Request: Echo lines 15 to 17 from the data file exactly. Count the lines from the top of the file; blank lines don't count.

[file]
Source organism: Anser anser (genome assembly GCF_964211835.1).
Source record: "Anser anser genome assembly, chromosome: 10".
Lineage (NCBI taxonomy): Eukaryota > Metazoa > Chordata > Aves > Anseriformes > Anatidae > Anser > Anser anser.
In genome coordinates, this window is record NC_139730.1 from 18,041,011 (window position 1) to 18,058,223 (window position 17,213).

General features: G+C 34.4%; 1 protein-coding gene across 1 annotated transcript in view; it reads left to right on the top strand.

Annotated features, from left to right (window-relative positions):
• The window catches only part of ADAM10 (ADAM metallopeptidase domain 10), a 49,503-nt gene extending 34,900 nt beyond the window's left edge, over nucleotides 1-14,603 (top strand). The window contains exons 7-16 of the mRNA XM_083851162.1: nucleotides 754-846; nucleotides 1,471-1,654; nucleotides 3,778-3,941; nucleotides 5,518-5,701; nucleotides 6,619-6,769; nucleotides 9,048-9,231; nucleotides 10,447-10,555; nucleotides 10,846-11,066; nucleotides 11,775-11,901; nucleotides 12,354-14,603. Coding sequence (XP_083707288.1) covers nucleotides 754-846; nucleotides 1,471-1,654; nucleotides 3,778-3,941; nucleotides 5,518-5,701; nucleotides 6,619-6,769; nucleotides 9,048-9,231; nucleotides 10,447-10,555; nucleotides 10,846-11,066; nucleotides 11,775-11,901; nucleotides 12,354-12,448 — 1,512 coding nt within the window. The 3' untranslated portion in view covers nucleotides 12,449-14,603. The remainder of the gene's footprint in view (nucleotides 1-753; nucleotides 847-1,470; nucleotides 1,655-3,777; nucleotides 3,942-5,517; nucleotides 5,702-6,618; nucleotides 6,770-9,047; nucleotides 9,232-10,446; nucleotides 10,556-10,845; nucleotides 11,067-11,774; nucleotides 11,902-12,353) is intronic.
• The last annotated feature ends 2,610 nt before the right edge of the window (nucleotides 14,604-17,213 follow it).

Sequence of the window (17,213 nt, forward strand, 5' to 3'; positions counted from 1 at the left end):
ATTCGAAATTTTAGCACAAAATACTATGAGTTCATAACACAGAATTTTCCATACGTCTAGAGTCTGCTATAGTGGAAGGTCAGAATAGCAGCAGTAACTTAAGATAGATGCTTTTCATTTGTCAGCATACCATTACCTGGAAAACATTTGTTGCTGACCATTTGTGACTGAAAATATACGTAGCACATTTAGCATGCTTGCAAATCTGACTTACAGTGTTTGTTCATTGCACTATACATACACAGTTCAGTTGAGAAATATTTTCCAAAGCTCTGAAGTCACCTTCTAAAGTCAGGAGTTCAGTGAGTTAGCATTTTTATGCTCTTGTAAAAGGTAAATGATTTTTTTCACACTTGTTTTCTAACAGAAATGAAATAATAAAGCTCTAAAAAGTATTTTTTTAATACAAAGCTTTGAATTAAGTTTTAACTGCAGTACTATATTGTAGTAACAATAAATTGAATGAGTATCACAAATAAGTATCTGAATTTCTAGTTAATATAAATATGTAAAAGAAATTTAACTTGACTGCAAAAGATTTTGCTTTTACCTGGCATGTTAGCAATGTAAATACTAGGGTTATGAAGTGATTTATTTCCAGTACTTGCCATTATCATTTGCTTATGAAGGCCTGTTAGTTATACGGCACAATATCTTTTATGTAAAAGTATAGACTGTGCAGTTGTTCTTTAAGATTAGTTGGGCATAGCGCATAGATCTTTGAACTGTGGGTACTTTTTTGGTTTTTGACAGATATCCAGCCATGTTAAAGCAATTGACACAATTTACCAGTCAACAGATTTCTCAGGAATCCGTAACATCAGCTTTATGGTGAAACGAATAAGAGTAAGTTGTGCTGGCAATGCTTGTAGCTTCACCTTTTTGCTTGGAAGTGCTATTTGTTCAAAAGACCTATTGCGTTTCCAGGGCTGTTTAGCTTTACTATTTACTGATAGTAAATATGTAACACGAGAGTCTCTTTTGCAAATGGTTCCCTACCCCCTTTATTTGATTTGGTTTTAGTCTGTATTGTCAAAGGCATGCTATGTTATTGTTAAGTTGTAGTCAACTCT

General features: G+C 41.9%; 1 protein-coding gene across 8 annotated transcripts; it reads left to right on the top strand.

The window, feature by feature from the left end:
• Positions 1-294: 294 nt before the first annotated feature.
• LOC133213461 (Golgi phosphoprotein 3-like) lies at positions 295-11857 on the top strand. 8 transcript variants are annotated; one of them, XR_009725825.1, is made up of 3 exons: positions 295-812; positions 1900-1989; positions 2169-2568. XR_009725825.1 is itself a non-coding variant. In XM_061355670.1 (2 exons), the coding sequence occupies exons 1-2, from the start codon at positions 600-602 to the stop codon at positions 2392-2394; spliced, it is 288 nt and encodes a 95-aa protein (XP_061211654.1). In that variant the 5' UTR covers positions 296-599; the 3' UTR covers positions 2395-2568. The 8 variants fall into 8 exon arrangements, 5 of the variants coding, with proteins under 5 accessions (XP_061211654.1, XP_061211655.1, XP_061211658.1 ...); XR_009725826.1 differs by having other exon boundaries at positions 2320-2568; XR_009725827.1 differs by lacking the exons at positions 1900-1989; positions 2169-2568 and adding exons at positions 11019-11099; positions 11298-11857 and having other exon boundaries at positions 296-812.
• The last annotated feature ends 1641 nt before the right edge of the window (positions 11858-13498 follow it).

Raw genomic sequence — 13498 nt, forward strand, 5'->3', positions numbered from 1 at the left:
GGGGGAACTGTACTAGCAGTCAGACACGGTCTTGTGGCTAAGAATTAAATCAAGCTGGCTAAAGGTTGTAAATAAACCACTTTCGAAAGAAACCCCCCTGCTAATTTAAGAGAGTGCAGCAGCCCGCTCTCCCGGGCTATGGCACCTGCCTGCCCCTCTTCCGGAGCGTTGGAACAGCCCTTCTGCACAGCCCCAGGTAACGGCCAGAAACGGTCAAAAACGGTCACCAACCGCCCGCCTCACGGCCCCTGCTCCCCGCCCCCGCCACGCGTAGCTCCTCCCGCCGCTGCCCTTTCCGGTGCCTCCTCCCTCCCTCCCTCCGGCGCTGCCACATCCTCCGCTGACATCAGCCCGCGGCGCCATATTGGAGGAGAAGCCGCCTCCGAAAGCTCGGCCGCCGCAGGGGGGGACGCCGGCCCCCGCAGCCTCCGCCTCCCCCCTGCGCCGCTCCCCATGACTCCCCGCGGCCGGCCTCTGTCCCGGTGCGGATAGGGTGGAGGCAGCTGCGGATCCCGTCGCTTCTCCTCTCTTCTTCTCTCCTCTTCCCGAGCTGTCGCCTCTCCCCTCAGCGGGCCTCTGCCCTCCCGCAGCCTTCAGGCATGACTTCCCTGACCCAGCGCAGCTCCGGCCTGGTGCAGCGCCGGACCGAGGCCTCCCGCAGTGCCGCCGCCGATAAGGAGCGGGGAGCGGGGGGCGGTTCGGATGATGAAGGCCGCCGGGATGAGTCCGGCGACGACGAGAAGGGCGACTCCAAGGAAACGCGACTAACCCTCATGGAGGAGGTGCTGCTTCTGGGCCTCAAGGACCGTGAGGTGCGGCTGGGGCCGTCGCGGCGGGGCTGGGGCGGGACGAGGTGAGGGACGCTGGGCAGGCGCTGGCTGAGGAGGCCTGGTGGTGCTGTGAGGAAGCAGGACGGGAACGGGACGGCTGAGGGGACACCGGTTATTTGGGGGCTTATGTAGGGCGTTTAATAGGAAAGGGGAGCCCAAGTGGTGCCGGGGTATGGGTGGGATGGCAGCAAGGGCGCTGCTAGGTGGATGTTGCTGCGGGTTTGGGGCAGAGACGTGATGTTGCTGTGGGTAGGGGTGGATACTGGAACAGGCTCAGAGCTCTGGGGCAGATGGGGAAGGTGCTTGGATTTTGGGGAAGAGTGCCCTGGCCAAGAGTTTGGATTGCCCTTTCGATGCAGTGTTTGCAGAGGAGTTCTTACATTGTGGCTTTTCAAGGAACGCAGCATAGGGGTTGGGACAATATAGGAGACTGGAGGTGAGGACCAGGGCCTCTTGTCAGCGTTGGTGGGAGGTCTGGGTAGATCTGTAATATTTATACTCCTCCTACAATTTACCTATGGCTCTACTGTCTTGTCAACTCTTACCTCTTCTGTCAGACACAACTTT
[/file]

• The last annotated feature ends 1641 nt before the right edge of the window (positions 11858-13498 follow it).

Raw genomic sequence — 13498 nt, forward strand, 5'->3', positions numbered from 1 at the left:
GGGGGAACTGTACTAGCAGTCAGACACGGTCTTGTGGCTAAGAATTAAATCAAGCTGGCTAAAGGTTGTAAATAAACCACTTTCGAAAGAAACCCCCCTGCTAATTTAAGAGAGTGCAGCAGCCCGCTCTCCCGGGCTATGGCACCTGCCTGCCCCTCTTCCGGAGCGTTGGAACAGCCCTTCTGCACAGCCCCAGGTAACGGCCAGAAACGGTCAAAAACGGTCACCAACCGCCCGCCTCACGGCCCCTGCTCCCCGCCCCCGCCACGCGTAGCTCCTCCCGCCGCTGCCCTTTCCGGTGCCTCCTCCCTCCCTCCCTCCGGCGCTGCCACATCCTCCGCTGACATCAGCCCGCGGCGCCATATTGGAGGAGAAGCCGCCTCCGAAAGCTCGGCCGCCGCAGGGGGGGACGCCGGCCCCCGCAGCCTCCGCCTCCCCCCTGCGCCGCTCCCCATGACTCCCCGCGGCCGGCCTCTGTCCCGGTGCGGATAGGGTGGAGGCAGCTGCGGATCCCGTCGCTTCTCCTCTCTTCTTCTCTCCTCTTCCCGAGCTGTCGCCTCTCCCCTCAGCGGGCCTCTGCCCTCCCGCAGCCTTCAGGCATGACTTCCCTGACCCAGCGCAGCTCCGGCCTGGTGCAGCGCCGGACCGAGGCCTCCCGCAGTGCCGCCGCCGATAAGGAGCGGGGAGCGGGGGGCGGTTCGGATGATGAAGGCCGCCGGGATGAGTCCGGCGACGACGAGAAGGGCGACTCCAAGGAAACGCGACTAACCCTCATGGAGGAGGTGCTGCTTCTGGGCCTCAAGGACCGTGAGGTGCGGCTGGGGCCGTCGCGGCGGGGCTGGGGCGGGACGAGGTGAGGGACGCTGGGCAGGCGCTGGCTGAGGAGGCCTGGTGGTGCTGTGAGGAAGCAGGACGGGAACGGGACGGCTGAGGGGACACCGGTTATTTGGGGGCTTATGTAGGGCGTTTAATAGGAAAGGGGAGCCCAAGTGGTGCCGGGGTATGGGTGGGATGGCAGCAAGGGCGCTGCTAGGTGGATGTTGCTGCGGGTTTGGGGCAGAGACGTGATGTTGCTGTGGGTAGGGGTGGATACTGGAACAGGCTCAGAGCTCTGGGGCAGATGGGGAAGGTGCTTGGATTTTGGGGAAGAGTGCCCTGGCCAAGAGTTTGGATTGCCCTTTCGATGCAGTGTTTGCAGAGGAGTTCTTACATTGTGGCTTTTCAAGGAACGCAGCATAGGGGTTGGGACAATATAGGAGACTGGAGGTGAGGACCAGGGCCTCTTGTCAGCGTTGGTGGGAGGTCTGGGTAGATCTGTAATATTTATACTCCTCCTACAATTTACCTATGGCTCTACTGTCTTGTCAACTCTTACCTCTTCTGTCAGACACAACTTT